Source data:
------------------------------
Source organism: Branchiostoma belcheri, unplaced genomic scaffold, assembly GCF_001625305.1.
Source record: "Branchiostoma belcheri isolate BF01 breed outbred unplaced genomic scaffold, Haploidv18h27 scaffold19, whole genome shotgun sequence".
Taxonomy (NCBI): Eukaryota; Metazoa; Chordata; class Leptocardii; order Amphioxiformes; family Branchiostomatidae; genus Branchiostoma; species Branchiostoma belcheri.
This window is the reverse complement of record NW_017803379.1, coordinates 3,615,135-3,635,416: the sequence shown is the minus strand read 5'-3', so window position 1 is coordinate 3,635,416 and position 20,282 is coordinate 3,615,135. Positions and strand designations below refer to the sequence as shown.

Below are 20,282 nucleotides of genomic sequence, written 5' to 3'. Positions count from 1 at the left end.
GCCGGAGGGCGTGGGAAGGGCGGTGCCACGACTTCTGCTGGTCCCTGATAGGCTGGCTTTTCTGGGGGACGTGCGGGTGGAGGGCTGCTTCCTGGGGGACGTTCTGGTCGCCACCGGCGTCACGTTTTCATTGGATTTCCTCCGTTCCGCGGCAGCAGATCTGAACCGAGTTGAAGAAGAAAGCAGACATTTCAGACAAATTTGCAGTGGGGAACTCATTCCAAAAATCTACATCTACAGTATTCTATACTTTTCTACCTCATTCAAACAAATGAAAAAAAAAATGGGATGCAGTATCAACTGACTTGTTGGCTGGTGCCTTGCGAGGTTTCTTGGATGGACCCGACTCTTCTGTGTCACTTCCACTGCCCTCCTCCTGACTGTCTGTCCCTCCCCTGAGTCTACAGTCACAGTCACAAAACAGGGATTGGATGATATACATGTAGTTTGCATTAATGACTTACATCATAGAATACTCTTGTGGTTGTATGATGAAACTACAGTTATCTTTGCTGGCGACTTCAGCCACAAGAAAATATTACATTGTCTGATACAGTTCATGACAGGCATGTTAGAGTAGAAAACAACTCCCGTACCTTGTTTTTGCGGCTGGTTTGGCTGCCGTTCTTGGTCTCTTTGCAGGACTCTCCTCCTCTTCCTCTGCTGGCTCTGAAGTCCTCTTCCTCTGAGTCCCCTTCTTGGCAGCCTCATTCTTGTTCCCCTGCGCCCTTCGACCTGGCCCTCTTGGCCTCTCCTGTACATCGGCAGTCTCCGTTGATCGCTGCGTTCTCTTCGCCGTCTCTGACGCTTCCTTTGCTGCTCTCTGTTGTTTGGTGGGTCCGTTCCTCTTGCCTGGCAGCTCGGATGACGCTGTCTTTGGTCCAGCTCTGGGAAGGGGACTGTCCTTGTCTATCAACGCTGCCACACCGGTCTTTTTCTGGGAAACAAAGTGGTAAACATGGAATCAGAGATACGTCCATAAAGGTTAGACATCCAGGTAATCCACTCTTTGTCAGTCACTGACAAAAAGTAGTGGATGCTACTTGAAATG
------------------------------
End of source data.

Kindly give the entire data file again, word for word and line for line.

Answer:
Source organism: Branchiostoma belcheri, unplaced genomic scaffold, assembly GCF_001625305.1.
Source record: "Branchiostoma belcheri isolate BF01 breed outbred unplaced genomic scaffold, Haploidv18h27 scaffold19, whole genome shotgun sequence".
Taxonomy (NCBI): Eukaryota; Metazoa; Chordata; class Leptocardii; order Amphioxiformes; family Branchiostomatidae; genus Branchiostoma; species Branchiostoma belcheri.
This window is the reverse complement of record NW_017803379.1, coordinates 3,615,135-3,635,416: the sequence shown is the minus strand read 5'-3', so window position 1 is coordinate 3,635,416 and position 20,282 is coordinate 3,615,135. Positions and strand designations below refer to the sequence as shown.

Below are 20,282 nucleotides of genomic sequence, written 5' to 3'. Positions count from 1 at the left end.
GCCGGAGGGCGTGGGAAGGGCGGTGCCACGACTTCTGCTGGTCCCTGATAGGCTGGCTTTTCTGGGGGACGTGCGGGTGGAGGGCTGCTTCCTGGGGGACGTTCTGGTCGCCACCGGCGTCACGTTTTCATTGGATTTCCTCCGTTCCGCGGCAGCAGATCTGAACCGAGTTGAAGAAGAAAGCAGACATTTCAGACAAATTTGCAGTGGGGAACTCATTCCAAAAATCTACATCTACAGTATTCTATACTTTTCTACCTCATTCAAACAAATGAAAAAAAAAATGGGATGCAGTATCAACTGACTTGTTGGCTGGTGCCTTGCGAGGTTTCTTGGATGGACCCGACTCTTCTGTGTCACTTCCACTGCCCTCCTCCTGACTGTCTGTCCCTCCCCTGAGTCTACAGTCACAGTCACAAAACAGGGATTGGATGATATACATGTAGTTTGCATTAATGACTTACATCATAGAATACTCTTGTGGTTGTATGATGAAACTACAGTTATCTTTGCTGGCGACTTCAGCCACAAGAAAATATTACATTGTCTGATACAGTTCATGACAGGCATGTTAGAGTAGAAAACAACTCCCGTACCTTGTTTTTGCGGCTGGTTTGGCTGCCGTTCTTGGTCTCTTTGCAGGACTCTCCTCCTCTTCCTCTGCTGGCTCTGAAGTCCTCTTCCTCTGAGTCCCCTTCTTGGCAGCCTCATTCTTGTTCCCCTGCGCCCTTCGACCTGGCCCTCTTGGCCTCTCCTGTACATCGGCAGTCTCCGTTGATCGCTGCGTTCTCTTCGCCGTCTCTGACGCTTCCTTTGCTGCTCTCTGTTGTTTGGTGGGTCCGTTCCTCTTGCCTGGCAGCTCGGATGACGCTGTCTTTGGTCCAGCTCTGGGAAGGGGACTGTCCTTGTCTATCAACGCTGCCACACCGGTCTTTTTCTGGGAAACAAAGTGGTAAACATGGAATCAGAGATACGTCCATAAAGGTTAGACATCCAGGTAATCCACTCTTTGTCAGTCACTGACAAAAAGTAGTGGATGCTACTTGAAATG